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The University of Southampton
Geography and Environmental Science

Research project: Estimating past methane emissions from Alaskan lakes (METHANOL)

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Lakes produce natural methane emissions from bacterial decomposition of organic remains in bottom sediments. By examining the isotopic signal of fossil plankton that consume bacteria, we can assess levels of methane production through time, using past warm periods to test whether methane production will increase with future climate warming.

Funding source: NERC
Start date: TBA
End date: TBA

Collaborative award with the University of Newcastle

Methane is x28 more potent than CO2 as a greenhouse gas, and lakes are a major source of natural emissions via bacterial breakdown of organic material in bottom sediments. In the near future, emissions from high-latitude lakes are expected to increase significantly because the high latitudes are the fastest warming region of the planet. Permafrost thaw will release large amounts of stored soil carbon into streams and lakes, and this, together with higher temperatures, should lead to greater methane production. Models that simulate lake methane emissions under anticipated future warming lack contemporary empirical data to validate their simulations, because there are no locations that can provide real-world analogues for expected future conditions. This project uses past warm periods as analogues of future environmental conditions by examining sediment archives in the lakes. Working with researchers in the USA, we will be using an innovative method based on biogeochemical signatures preserved in lake sediment to attempt a quantification of past greenhouse gas emissions. Through the integration of data and modelling approaches, this study will provide critical new insights into how climate affects methane production under conditions well beyond the envelope of modern observations. The project will now start in 2021.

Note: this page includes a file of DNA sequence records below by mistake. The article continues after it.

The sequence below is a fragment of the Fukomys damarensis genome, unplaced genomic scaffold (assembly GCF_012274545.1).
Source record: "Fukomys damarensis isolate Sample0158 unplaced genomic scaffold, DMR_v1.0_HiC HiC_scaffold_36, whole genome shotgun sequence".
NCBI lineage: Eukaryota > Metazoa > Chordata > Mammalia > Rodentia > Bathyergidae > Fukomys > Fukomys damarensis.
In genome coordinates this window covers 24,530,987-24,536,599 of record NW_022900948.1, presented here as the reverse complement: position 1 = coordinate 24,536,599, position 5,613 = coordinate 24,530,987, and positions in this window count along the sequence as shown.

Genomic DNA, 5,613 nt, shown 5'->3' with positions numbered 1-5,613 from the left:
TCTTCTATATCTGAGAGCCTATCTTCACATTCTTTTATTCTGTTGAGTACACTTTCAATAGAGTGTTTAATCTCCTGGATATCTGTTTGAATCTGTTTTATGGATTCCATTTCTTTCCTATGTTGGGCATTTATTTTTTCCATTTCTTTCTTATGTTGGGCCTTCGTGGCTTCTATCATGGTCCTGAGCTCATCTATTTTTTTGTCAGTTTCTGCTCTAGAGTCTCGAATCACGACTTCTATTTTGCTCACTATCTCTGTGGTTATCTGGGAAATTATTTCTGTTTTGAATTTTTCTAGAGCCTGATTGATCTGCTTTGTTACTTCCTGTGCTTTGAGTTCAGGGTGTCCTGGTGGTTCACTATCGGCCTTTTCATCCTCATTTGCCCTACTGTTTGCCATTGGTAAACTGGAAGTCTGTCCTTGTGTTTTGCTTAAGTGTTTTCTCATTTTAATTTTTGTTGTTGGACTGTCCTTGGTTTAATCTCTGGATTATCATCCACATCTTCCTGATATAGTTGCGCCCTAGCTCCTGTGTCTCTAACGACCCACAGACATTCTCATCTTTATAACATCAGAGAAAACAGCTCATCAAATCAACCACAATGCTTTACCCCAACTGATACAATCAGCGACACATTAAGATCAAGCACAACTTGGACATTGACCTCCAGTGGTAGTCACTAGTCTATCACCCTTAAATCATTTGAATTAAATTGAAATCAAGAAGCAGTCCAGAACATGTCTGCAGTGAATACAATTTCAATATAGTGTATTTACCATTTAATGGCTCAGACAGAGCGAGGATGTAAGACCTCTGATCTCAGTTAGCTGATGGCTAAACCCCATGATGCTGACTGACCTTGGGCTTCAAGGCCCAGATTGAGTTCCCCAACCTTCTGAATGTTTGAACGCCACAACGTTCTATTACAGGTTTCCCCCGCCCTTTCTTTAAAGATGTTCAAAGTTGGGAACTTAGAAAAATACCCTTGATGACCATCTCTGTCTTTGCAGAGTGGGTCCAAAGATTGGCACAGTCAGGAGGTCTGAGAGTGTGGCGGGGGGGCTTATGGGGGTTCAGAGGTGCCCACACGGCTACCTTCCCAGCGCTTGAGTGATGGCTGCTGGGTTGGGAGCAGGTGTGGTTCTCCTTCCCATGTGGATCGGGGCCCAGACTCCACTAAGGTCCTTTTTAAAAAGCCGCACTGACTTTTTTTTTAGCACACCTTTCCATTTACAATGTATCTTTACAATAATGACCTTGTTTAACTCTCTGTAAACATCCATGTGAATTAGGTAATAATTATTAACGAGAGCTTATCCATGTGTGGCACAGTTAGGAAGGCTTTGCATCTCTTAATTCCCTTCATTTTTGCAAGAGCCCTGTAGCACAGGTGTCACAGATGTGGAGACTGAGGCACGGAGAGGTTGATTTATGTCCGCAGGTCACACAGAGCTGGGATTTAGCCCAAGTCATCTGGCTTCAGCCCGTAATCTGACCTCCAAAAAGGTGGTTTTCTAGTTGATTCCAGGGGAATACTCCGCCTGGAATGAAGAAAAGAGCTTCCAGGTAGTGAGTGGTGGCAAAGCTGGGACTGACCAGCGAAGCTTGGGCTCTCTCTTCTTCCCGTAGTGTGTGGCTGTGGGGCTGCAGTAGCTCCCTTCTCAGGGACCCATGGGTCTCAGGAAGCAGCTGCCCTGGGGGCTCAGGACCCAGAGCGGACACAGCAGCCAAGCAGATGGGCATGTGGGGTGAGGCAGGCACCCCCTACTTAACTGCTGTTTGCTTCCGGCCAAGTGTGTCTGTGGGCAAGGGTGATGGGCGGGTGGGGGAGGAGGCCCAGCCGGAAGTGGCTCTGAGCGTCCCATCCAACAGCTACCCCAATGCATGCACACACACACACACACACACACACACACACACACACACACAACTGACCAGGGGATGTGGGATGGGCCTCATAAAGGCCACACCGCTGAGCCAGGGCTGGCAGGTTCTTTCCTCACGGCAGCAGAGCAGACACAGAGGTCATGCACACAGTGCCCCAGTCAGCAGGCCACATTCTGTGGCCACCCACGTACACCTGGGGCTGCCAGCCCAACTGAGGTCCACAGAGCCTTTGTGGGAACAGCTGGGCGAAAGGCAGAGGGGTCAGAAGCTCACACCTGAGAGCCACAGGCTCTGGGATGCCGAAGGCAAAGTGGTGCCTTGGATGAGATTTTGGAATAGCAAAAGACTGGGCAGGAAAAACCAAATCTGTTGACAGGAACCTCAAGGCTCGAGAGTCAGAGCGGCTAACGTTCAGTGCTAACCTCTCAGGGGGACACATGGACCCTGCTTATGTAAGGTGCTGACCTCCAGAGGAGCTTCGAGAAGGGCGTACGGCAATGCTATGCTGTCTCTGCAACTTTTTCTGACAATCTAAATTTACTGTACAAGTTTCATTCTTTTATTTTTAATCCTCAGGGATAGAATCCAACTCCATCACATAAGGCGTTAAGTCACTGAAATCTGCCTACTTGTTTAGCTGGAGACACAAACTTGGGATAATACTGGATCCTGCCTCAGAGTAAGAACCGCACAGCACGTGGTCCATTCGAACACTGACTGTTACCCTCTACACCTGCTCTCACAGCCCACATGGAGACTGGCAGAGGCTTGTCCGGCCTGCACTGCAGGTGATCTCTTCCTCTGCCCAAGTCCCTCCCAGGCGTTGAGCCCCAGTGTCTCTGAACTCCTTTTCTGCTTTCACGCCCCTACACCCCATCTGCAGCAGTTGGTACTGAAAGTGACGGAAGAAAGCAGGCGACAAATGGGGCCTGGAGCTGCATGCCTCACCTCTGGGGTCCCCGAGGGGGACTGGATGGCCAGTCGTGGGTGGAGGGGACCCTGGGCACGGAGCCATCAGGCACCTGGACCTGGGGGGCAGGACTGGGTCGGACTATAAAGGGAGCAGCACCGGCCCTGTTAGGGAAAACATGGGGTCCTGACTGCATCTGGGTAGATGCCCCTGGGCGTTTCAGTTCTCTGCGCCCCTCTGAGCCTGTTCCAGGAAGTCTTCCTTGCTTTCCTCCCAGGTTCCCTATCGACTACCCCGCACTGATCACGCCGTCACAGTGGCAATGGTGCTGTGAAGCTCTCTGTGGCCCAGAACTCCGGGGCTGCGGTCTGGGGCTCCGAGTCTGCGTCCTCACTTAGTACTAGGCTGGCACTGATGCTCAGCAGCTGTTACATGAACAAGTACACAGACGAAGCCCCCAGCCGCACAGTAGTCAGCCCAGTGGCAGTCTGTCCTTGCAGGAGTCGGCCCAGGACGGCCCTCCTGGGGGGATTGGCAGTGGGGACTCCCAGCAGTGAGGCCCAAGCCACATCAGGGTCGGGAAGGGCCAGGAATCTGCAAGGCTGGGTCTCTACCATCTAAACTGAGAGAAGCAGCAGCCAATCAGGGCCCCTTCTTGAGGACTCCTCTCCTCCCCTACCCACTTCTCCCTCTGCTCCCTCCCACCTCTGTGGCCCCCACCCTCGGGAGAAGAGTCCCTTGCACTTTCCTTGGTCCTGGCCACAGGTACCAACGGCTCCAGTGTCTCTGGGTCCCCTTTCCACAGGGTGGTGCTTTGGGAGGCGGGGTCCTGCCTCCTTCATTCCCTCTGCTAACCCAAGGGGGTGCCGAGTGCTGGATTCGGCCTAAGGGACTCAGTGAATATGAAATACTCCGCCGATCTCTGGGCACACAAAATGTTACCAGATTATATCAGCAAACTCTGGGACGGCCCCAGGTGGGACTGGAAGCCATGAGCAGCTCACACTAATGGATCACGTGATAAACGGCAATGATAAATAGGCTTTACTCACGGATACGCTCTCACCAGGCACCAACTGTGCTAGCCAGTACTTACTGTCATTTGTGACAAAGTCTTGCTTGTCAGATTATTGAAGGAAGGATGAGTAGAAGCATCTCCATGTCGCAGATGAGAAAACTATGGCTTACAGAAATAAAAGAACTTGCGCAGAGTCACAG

Related research groups

Landscape Dynamics and Ecology (LDE)
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